Thursday, May 26, 2011

Christiana Campbell's Tavern

When we arrived at the Colonial Williamsburg Visitor Center last Friday, we saw Christiana Campbell, who remembered my daughter and I from our sewing classes at the Costume Design Center. One thing led to another so that I told her how much I had wanted to eat there for my birthday last year, but they were booked. Being Prelude to Victory weekend, all the taverns were booked. Because of an evening event my husband wanted to attend, we ate at a nearby offsite restaurant which was so full that they put us in a sportsbar. =( Well all of that put an idea into my husband's head that we just had to eat at her tavern that night. So we did! My husband actually got reservations this time!

When we arrived, Christiana Campbell met us at the door and welcomed us, as did the hostesses. We were seated and perused the menu. We usually share plates at the taverns. The guys usually get he-man meat. This time my son wanted to share with me, so my husband shared with my daughter. I wanted the Boiled Seafood Platter, which my son agreed to. I was surprised when my husband and daughter decided to share a plate of it too.

Then Molly came over to visit! She is Christiana Campbell's daughter, whom I also met at the CDC classes. She stayed in character and was so excited to see us, saying that Mammaw had told her we were there but it took a minute for her to fully recognize us. We had a great little visit then she went upstairs to interpret, while her mother interpreted on the main floor where we were.
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Christiana Campbell shared her story and part in the revolution, told tidbits of George Washington who enjoyed the seafood there (they DO have great seafood which is why I like to set aside a bit of the budget to eat there!) and all the while acknowledged us, giving my son a wink!
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Then she was off to interpret in some of the other rooms, when the violinist came to share his story and play a little music. After a song or two he asked for requests and I asked my son what a good song would be. Since he practices his fife all the time, he's the most up on 18th century music. He requested "The Rose Tree" which was great! I recognized it too!

Another table jokingly requested a modern fiddling song, which I forget the name of now. But that only gave the violinist opportunity to tell us that there was an 18th century version of that song, and gave a great mini-history lesson on how many popular songs go way back and are simply modernized to the times. (This idea comes out in "Mr. Holland's Opus", too.) Then he played a local 18th century version of the tune. As he played, he made the sound of bagpipes on his violin which was quite impressive!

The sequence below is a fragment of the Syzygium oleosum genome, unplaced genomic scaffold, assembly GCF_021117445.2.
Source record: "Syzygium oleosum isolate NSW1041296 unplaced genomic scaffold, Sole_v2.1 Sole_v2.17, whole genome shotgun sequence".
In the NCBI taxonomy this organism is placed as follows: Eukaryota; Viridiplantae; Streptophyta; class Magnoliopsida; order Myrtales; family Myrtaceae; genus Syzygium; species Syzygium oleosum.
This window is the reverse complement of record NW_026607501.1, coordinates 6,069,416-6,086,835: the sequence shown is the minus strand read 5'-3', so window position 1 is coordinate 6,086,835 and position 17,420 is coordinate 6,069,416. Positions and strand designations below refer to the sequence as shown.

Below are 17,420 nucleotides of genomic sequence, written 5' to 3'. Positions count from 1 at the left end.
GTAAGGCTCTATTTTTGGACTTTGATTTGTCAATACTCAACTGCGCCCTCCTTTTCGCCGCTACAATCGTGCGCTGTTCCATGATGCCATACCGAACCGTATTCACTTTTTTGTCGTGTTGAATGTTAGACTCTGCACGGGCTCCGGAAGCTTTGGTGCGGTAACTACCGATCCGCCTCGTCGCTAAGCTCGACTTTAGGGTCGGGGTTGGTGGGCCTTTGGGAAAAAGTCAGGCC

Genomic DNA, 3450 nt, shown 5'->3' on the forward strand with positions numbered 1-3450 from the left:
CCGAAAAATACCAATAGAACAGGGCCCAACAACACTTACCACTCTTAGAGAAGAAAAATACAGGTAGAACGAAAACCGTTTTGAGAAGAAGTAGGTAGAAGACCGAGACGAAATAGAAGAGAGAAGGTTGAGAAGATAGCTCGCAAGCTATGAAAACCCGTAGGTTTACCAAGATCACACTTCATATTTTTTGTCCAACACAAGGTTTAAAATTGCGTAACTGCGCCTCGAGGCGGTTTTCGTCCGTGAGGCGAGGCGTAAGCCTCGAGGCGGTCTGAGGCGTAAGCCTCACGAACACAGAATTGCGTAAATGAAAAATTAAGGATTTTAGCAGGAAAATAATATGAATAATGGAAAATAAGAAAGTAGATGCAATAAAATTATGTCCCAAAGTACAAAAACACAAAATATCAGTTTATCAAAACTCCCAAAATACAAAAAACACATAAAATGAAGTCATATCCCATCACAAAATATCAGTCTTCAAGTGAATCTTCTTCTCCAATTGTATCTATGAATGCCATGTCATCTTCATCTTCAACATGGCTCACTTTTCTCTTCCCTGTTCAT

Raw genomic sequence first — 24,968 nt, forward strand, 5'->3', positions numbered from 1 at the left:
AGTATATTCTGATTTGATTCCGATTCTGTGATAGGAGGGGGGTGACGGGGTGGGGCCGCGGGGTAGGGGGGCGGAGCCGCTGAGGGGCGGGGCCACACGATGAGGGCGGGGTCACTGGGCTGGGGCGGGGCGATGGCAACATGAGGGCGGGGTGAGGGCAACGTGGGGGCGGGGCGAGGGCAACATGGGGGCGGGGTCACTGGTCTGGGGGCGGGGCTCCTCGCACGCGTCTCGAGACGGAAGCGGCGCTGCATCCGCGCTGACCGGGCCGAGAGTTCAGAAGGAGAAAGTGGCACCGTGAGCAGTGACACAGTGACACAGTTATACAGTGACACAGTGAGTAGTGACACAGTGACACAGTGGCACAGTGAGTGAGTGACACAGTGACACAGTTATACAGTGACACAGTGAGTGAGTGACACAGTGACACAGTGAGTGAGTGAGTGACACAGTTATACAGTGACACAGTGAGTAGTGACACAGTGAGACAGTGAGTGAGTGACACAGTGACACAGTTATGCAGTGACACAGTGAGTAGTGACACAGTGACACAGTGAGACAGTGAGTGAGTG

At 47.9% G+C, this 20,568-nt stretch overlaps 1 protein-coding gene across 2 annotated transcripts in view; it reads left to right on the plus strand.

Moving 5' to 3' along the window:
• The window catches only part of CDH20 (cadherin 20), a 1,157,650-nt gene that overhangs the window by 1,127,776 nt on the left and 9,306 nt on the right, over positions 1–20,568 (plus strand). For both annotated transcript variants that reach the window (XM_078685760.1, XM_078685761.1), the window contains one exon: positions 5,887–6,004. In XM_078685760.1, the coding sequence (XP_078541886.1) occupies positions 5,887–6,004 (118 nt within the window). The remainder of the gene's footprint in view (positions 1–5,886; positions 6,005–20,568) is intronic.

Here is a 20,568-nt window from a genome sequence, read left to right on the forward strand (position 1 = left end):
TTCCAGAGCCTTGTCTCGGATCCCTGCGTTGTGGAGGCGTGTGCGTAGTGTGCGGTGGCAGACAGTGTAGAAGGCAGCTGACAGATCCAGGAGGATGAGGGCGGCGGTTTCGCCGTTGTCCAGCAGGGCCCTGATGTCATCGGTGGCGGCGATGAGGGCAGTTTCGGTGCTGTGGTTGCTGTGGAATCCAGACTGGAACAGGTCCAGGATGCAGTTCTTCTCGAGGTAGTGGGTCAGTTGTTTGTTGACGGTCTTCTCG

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During our dinner, Molly came back for a bit more of a fun visit. We all thoroughly enjoyed our dinner. As wonderful as the salmon was (and I don't normally enjoy fish), as wonderful as the crabcake topping was, as wonderful as the scallops were, I could have dined solely on the boiled shrimp. I'm always trying to work it out to set aside some of the budget to splurge on seafood, because it should be the best here on the East Coast, right? Whenever we travel, I try to set aside some of the budget to have some regional tastes. I've only had seafood at a few places here on the East Coast, but the best is always at Christiana Campbell's Tavern. Some places sadly try to pass off frozen tv dinner type seafood. Many places cook fresh seafood, but it arrives at the table all dried out and rather miniscule. At Christiana Campbell's Tavern, the seafood arrives moist and plump and well seasoned.

After dinner, I told Christiana Campbell all that. We both agreed that the boiled shrimp was the best part of the entire seafood plate. She told me she had just done an interview for a news station in my area, Washington DC, and they wanted her to eat the shrimp, which of course she thoroughly enjoyed! I've been looking for an on-line clip of that interview but I can't find it.

That led me to tell her that a few years ago I had a tea magazine with an interview with her and she knew immediately what I meant. I told her my daughter used her tea time information for part of our history presentation on the American Revolution.

Then Molly came by again so I asked for their picture together, which they did pose for. But they wanted to pose with the kids.
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We had some time before we went to the Drummer's Call event at the Kimball Theater, so we decided to leisurely walk through town. As we walked by Shield's Tavern, a guitarist was playing so we stopped to listen. After he played a bit, he started talking to us, noticed my son's fife case, asked what was in there (which I thought was hilarious) and my son actually produced a fife! The guitarist asked for my son to play. My son got really nervous so I explained, saying that he was self-taught.
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The guitarist still encouraged him to play. So my son played "Chester" and the guitarist sang along!
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